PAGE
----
The Roda Before the 2006 World Cup, Nike released a couple of DVD’s highlighting and promoting the culture of soccer across the United States and Brazil. On the first DVD...
The True Legacy of MLK (Flavor of the Week)
The True Legacy of MLK
In 1988 my family moved from Riverdale, Georgia to Suwanee, Georgia. I was six years old at the time and did not fully appreciate or understand the significance of this 50 mile trek from the southern suburbs of Atlanta to the northeast suburbs. Riverdale was a predominantly black neighborhood while Suwanee was predominantly white. To prepare me for this change my mother gave me two children’s books to read. One was on the childhood of Martin Luther King Jr. and the other was based on the Disney movie The Fox & the Hound.
The Fox & the Hound is a story of two friends who did not know they were supposed to be enemies. Tod was a young fox adopted by a kindly farmer living next door to a hunter who owned a pup hound, Copper. They immediately became friends but because Copper was a hound dog, who would eventually hunt foxes, he was encouraged to end his friendship with Tod though they swore to be “friends forever”. As they reached maturity, they went their separate ways and became natural enemies but in a series of events, the depth and importance of their bond was shown to have never died.
When MLK was a young boy, he had a white friend he’d known since the age of three. They grew up together as childhood friends as the boys father owned a store across the street from Martin’s house. At the age of six they entered separate, segregated, schools and their friendship slowly began to fall apart as the boy’s father eventually encouraged them to no longer play together. Confused, Martin spoke to his parents about this event and they explained to him the problem of race in the country. In light of this, Martin began to hate white people and the system that had taken his best friend away from him but his parents convinced him it was his duty as a Christian to love all though segregation would remain a condition he refused to accept.
For good reason my mother exposed me to these two stories after our move to Suwanee though it was not until I grew into adulthood that I would truly appreciate the gesture and significance of my mother’s actions. Martin Luther King Jr. is known for his involvement in the 1960’s Civil Rights Movement which led to the legal end of racial segregation and discrimination in America and established Voting Rights for African-Americans across the South. He boycotted the Montgomery bus system, wrote a powerful letter from a Birmingham jail and organized the march from Selma but just as significant as any of those stories is his tale of a friendship lost.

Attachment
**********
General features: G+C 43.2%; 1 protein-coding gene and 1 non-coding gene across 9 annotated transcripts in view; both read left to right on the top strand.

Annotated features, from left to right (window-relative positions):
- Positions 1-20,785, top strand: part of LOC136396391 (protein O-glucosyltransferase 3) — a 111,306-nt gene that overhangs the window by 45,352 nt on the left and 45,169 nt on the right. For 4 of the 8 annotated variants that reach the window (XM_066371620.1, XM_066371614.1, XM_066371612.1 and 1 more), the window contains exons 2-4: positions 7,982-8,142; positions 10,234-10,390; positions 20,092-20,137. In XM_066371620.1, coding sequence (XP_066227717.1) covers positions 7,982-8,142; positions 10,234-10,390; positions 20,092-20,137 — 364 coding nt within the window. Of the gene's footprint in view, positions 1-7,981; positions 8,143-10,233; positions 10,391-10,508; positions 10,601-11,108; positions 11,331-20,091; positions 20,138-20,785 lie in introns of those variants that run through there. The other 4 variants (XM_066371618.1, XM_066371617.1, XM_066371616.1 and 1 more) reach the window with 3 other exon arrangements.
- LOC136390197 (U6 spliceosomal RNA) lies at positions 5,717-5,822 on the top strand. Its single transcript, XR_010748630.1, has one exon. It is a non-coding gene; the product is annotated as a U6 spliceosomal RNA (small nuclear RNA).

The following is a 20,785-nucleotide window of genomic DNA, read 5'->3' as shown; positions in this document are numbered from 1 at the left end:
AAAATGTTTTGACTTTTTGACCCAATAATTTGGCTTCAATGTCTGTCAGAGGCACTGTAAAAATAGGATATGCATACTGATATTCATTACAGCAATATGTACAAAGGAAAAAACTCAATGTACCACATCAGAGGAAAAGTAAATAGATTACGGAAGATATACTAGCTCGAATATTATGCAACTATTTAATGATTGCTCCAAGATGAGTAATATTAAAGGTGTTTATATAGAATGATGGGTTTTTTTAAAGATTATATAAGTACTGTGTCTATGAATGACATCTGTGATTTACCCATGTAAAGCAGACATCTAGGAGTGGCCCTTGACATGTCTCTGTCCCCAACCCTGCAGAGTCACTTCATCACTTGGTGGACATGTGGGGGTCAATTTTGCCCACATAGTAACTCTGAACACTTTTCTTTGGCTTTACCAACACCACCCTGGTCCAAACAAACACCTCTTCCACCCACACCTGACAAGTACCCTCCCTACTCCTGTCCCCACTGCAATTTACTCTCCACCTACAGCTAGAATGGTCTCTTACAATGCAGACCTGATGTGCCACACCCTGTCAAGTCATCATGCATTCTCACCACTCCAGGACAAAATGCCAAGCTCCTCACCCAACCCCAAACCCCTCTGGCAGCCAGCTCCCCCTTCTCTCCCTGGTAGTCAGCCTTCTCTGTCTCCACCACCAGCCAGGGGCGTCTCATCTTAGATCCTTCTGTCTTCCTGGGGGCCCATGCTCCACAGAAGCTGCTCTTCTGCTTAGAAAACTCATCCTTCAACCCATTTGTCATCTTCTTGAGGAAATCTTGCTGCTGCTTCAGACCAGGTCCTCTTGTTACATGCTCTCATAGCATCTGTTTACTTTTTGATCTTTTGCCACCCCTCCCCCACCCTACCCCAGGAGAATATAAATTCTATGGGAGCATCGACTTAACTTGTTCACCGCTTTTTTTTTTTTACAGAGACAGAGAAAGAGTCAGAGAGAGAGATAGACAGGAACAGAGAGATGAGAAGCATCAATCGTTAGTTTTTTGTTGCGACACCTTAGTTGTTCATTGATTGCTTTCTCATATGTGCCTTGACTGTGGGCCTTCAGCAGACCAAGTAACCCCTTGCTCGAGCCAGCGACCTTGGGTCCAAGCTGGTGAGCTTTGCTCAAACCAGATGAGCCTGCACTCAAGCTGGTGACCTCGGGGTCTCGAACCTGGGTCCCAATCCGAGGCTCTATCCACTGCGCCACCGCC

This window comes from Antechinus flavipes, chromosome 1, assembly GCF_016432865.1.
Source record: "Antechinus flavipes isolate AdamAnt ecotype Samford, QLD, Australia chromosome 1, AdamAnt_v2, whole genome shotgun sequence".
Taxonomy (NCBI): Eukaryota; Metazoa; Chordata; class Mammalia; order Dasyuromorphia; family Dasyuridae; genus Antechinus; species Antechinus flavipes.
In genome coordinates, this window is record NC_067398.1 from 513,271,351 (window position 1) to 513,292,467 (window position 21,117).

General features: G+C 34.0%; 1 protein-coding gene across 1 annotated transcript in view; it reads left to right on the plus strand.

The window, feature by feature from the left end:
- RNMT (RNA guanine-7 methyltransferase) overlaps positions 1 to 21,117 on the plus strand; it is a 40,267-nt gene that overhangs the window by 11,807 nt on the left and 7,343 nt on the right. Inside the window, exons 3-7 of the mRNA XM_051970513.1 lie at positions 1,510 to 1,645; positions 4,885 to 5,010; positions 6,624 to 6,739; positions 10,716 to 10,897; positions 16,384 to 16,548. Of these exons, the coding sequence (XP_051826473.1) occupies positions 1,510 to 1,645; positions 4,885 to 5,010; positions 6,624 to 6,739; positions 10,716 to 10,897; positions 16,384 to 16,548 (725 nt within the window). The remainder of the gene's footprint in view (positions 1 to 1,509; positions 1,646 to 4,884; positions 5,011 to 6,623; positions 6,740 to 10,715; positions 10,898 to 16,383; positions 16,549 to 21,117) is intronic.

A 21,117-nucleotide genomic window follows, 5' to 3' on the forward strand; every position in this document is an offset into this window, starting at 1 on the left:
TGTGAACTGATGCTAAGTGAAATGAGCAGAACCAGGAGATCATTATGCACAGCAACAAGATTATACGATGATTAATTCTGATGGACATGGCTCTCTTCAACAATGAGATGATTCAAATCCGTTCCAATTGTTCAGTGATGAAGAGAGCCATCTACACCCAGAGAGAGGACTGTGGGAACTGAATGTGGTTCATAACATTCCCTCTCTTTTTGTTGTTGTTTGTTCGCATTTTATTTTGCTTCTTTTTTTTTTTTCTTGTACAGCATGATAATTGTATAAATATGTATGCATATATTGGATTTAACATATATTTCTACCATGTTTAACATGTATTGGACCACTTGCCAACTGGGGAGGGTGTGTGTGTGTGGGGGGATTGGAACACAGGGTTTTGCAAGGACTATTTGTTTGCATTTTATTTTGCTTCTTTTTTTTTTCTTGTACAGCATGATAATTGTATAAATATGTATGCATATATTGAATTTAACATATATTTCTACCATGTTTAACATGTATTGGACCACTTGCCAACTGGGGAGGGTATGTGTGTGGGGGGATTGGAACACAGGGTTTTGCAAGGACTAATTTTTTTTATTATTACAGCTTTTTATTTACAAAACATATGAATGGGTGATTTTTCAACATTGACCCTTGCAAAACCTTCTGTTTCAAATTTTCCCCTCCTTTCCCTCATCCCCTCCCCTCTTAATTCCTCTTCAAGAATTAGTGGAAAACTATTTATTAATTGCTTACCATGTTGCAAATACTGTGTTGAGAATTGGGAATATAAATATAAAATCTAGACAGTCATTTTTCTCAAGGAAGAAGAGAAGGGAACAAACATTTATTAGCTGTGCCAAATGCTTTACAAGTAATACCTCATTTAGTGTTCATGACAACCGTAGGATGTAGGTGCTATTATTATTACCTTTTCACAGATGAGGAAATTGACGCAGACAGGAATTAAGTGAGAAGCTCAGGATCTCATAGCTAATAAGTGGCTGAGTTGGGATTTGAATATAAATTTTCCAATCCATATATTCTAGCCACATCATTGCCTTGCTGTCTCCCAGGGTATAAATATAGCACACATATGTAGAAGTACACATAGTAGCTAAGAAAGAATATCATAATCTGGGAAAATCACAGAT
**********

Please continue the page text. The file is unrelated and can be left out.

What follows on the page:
Even in Martin’s most iconic I Have a Dream speech, the sentiment for that friendship echoes in his words, “I have a dream one day little black boys and black girls will be able to join hands with little white boys and white girls as sisters and brothers”. Racial equality was absolutely the main fixture of his dream but that dream was motivated by thoughts of an enduring friendship left unbroken by the trivialities of physical appearance. Due to this I’ve grown to understand his fight was not just for a single group of people but his fight was to give all the opportunity to know, love and befriend whom ever they choose without regard to their ethnicity, race or social class.
As a result of Martin Luther King’s actions and dream, I had the opportunity to grow up in Gwinnett which is now the most diverse county in Georgia and the South. I had the opportunity to make lifelong friends from Suwanee in which a generation before my birth could have never happened. I personally know friends from Germany, Peru, Ethiopia, Eritrea, Australia, Paraguay, Colombia, Guatemala, Cameroon, Nigeria, Bulgaria, South Africa, Great Britain, Ireland, South Korea, China, Japan, Taiwan, Philippines, El Salvador, Mexico, Iraq, Romania, India, Barbados, Cuba, Puerto Rico and Jamaica because I’ve been fortunate enough to live a dream where the innocence and gift of children playing is not torn apart by the prejudices and divisions of a segregated society. This is the true legacy of Dr. Martin Luther King Jr.
If you enjoyed today’s Flavor of the Week you should check out some of my other post including the quintessential Big Boi Album, my thoughts on the Confederate Flag or learn more about the musical mythology Soul of Suw, which was inspired by the music of OutKast. Also if you like you can join our facebook group or sign up for our newsletter to receive a notification for the next Flavor of the Week and stay posted on future book releases including the recent ones in our store.